I don't wish to go into detail here about the numerous works in the exhibition, although a discussion about their various aesthetic strategies would doubtless be informative. It is enough for our purposes to say that, in general terms, the exhibition examines three broad thematic areas that mesh together again and again. Firstly, there is the history of the racist stereotyping and registration of migrant subjects and their anti-racist struggle for emancipation. Then, there is an attestation to a colonial and racist past that, for its part, conditions the post-Nazi and postcolonial present. And thirdly, this development is examined in the context of global capitalism, which, in its turn, generates old forms of colonialism in new conditions. Through numerous monitors, posters and wall works, in archive formats and in a small spatial installation, the exhibition raises questions on these topics, documents facts, generates discussion and makes knowledge accessible. The question one has to ask here is: why does this exhibition take place in a space for contemporary art rather than, for instance, a museum? The possible answer: because the claims and facts in this exhibition have not been validated academically. And because they probably never will be. An exhibition of contemporary art is not an academic argument constructed according to scholarly methods. Therein lies its opportunity but equally its difficulty; although the questions it poses are by far the more relevant, it risks being ignored or condescended to from the very outset by the hegemonical mainstream. Were the exhibition to take place in an official institution, preferably one with a recognised historicising function, then it would no doubt meet with quite a different reception. It's just that this type of exhibition concept could never be transferred satisfactorily to a museum. Because an institution like that will never unconditionally involve itself in the transfer of an open-ended, transitory project, especially one that is contradictory and reflects its own emancipatory process in itself. So the only remaining option for a venue is the alternative, non-commercial exhibition space.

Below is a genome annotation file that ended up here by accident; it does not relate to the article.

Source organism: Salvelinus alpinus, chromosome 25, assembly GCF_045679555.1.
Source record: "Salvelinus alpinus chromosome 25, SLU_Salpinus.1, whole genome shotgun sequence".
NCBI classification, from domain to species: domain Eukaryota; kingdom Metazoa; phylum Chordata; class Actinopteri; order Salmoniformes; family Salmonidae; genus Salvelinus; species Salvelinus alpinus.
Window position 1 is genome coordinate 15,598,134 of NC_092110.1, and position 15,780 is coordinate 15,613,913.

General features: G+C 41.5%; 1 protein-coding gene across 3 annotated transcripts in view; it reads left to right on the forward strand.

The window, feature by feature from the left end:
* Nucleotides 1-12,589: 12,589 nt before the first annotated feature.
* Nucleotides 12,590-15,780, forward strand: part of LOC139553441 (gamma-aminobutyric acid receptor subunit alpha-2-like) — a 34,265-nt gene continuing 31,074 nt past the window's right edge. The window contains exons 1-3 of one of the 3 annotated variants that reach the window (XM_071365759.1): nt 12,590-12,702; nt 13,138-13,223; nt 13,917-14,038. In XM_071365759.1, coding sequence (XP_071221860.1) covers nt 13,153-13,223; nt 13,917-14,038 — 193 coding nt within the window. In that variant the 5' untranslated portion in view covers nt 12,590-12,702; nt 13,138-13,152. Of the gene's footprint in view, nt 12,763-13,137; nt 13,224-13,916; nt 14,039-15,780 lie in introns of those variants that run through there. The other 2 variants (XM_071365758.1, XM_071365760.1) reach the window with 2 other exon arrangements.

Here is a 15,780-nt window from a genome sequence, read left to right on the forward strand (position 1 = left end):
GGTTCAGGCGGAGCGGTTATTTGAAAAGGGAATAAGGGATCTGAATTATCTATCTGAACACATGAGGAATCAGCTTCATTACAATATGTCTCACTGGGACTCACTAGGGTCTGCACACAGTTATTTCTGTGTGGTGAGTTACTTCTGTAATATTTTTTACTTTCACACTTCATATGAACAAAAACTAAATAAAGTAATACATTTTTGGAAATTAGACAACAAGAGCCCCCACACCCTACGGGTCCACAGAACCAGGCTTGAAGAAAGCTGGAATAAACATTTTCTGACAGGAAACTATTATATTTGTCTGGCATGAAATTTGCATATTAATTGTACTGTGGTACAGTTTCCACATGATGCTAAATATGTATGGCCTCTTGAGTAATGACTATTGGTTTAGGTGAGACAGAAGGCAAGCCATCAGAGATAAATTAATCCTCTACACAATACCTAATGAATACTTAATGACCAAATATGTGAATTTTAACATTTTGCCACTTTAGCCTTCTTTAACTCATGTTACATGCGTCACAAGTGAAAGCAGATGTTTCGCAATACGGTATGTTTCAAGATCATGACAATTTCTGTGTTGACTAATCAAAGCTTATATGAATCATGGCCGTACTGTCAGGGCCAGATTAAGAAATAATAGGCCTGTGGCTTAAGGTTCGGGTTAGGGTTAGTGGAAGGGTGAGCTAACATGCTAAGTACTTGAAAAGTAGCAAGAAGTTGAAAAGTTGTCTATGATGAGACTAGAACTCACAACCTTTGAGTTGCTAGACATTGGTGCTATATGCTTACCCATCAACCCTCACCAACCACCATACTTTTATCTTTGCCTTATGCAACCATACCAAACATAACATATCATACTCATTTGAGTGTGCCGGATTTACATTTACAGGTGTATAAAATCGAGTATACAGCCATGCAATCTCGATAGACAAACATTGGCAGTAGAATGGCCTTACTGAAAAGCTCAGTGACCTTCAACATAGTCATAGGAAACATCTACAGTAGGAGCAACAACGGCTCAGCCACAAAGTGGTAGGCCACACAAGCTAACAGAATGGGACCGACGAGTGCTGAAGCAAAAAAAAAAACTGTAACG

On the other hand, the fact that this knowledge, garnered through its own emancipatory actions, is "published" in the art context is intrinsically related to the crisis of quality in the mass media, which have long lost the capacity to lead a socially constitutive discourse of this kind on racism and migration with any degree of sophistication. The crisis in the mass media is one of the decisive reasons for the development of an artistic practice that Alfredo Cramerotti calls 'aesthetic journalism', a term I believe is totally applicable to the exhibition a work that can't shake off what it reflects with its many videos, posters, archives and documents. Among other things, the increasing commercial pressure on the media as part of a rampantly globalising capitalism has meant that news nowadays tends to be packaged as entertainment. As a result, the clear distinction between information and opinion is more and more blurred, and solid, subtle reporting geared towards objectivity is losing ground increasingly to news presentation based on infotainment. Running parallel with these developments, in the art sphere, one can detect a rapidly growing interest in aesthetic strategies that fall back in an unmediated manner on the processing and reviewing of materials and information derived from investigative working methods, and that use journalistic or quasi-journalistic formats to publish these. The question of what reality is and how it is communicated or presented becomes far more significant in the field of art. In view of this development, there is often a qualitative shift in the question of what we really see and experience away from the milieu of journalism towards that of art. Like the media, art too makes use of images and other evidence of reality – in short: documents – in order to establish its own (visual) discourses about the real. So it's not by chance that the exhibition a work that can't shake off what it reflects uses mass media formats primarily to trigger within these a discussion about forms of social facticity that are under-represented or simply not represented at all.